This session was lead by Loren Fantin and Jess Posgate of OurOntario, a partnership of Ontario cultural and heritage organizations created to make Ontario digital content discoverable by a global audience.  They gave a good overview of what is involved in creating and maintaining cultural heritage collections and discussed what is possible, how to create value with a focus on moving beyond the search box and  creating once but publishing multiple times.  They also talked about the challenges: messiness of metadata, migration difficulties, practical and philosophical issues of crowdsourcing and issues of licensing.

Several interesting projects (in addition to OurOntario) that make use of open heritage objects were mentioned in the course of this presentation.  This is a sampling of just a few of them:

Vango Yourself

Mons 2015

Europeana’s Vango Yourself is a site that lets you recreate a painting with your friends and then share the results on social media and with the Vango site. It promotes re-use of cultural heritage and allows you to look at art in a completely different way.

Mons 2015 by Pieter Goiris
License of this image CC-BY-SA

License of original image Freer and Sackler Galleries, Smithsonian Institution CC-BY

What’s on the Menu

What's On the Menu

What’s on the Menu is NYPL Lab’s crowd-sourcing project to transcribe historical restaurant menus dish-by-dish so that they can be found by anyone searching on the web. You can help by reviewing transcriptions of menus.

Culture Cam

Culture Cam is another Europeana offering.  It is a webcam-based similarity search tool that lets designers, artists and any creative person explore the images on Eurpeana in a new way.  You take a photo of an object, texture or colour with your webcam and then Culture Cam will return a selection of related images from its database.  All images in Culture Cam are under Public Domain or have no known copyright so can be used for derivative designs.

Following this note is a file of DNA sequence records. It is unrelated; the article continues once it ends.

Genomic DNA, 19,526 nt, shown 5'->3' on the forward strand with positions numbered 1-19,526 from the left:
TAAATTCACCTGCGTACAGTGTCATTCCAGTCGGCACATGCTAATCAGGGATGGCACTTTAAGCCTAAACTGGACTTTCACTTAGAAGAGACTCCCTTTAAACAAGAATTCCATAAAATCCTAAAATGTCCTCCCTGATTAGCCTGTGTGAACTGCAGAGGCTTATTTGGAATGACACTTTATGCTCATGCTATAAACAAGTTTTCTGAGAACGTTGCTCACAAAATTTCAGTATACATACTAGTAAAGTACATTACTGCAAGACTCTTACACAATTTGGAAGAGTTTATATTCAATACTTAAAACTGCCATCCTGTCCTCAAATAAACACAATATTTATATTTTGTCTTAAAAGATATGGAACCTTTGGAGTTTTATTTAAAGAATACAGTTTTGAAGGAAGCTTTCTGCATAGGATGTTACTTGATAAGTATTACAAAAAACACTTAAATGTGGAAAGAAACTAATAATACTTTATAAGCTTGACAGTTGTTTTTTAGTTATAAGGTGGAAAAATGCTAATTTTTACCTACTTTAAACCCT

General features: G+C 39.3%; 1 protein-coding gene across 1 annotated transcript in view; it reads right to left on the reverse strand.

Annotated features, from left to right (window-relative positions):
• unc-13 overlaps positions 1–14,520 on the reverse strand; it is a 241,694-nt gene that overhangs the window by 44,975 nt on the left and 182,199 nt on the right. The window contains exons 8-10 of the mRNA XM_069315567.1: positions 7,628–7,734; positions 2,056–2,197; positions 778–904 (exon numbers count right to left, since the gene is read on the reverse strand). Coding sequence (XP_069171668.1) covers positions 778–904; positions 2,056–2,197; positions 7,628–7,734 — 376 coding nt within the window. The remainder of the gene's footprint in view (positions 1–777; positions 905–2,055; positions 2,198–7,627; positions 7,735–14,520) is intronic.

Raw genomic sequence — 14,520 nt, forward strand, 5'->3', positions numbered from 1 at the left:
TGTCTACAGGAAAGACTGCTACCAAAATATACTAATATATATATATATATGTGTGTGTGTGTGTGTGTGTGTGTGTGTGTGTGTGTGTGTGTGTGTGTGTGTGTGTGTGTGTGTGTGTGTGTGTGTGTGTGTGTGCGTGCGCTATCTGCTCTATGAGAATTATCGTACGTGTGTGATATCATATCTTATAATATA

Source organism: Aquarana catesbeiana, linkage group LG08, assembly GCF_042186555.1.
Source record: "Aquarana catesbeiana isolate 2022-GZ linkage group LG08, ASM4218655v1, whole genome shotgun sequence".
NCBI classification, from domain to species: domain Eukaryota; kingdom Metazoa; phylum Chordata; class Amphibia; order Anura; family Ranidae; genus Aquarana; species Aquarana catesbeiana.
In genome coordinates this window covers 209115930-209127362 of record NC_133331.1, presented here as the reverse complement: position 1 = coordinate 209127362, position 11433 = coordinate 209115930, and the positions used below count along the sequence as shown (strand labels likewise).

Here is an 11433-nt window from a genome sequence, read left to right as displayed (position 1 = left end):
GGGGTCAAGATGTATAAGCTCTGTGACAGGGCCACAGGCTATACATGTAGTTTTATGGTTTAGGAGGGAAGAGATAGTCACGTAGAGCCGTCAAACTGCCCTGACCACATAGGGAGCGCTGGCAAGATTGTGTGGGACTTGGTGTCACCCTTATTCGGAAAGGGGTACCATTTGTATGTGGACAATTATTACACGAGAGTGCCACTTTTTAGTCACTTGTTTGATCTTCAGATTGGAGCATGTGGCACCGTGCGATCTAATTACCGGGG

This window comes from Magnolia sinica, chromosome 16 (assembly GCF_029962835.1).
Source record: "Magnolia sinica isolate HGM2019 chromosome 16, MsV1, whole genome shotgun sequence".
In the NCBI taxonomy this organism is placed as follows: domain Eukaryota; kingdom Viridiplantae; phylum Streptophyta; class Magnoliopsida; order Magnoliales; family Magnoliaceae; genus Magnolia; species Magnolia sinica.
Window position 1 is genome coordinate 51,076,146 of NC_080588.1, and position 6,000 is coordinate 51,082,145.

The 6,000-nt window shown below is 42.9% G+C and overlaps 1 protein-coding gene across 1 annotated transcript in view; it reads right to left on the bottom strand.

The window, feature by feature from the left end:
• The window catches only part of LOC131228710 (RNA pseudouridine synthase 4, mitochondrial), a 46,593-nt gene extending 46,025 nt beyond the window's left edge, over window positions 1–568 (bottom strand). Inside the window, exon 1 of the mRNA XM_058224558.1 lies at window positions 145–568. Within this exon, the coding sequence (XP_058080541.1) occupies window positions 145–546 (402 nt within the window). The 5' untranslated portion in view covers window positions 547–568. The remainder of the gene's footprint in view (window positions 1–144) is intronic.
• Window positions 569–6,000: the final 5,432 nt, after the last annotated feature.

Culture Cam Selection

Powerhouse Museum

The Powerhouse Museum (Sydney Australia) is making its collection dataset available in a variety of forms.  In addition to traditional two-dimensional images, the Powerhouse is making available 3D files that you can download and print.

Consuming and Transforming Open Data

In the afternoon, Mita Williams of the University of Windsor led a hands-on session on using open data and free online mapping tools.  The first challenge was to map all of the branches of the Toronto Public Library on a map.  This could be done painstakingly by hand, but we started with a file of data made available the City of Toronto with geographic information about the branches of the Toronto Public Library.  Using one of several tools, Google Maps, CartoDb or MapBox, this data was then added to a map.

This is the map Chris Rumas of Sault Ste. Marie Public Library and I created using Google Maps:

The second part of the workshop was to create a time-lapse map of the building of the Toronto Public Library branches by their dates of creation.  Since the first data file did not contain any dates, we needed to combine it with a second file from Wikipedia which did have the dates. Once the data was merged it was then imported into CartoDB to create a torque map to show the  time-lapse of the buildings of the Toronto Public Library system.  Some tweaking of the data was required (more refinement is still necessary), but a map was eventually created.

Time-Lapse of the Building of the Toronto Public Library Branches

If you want to try this project yourself, Mita’s files are available on GitHub and there is a google doc with additional information for creating these maps.

Lightning Talks

The day concluded with several lightning talks on a wide variety of topics.   Alan Harnum, soon to be of OCADU, gave entertaining and illustrated talk on Barriers to Open Data in Libraryland.  Ab Velasco and Jeffrey Toste introduced an upcoming hackathon to be held at TPL in November. Dan Scott gave a short presentation on creating a linked data  bibliography on Canadian Labour Studies using Zotero. Sarah Simpkin discussed a recent Omeka Project and Mita Williams told us about the inclusive week-long PressPlay hackathon held by Hack Forge earlier this year.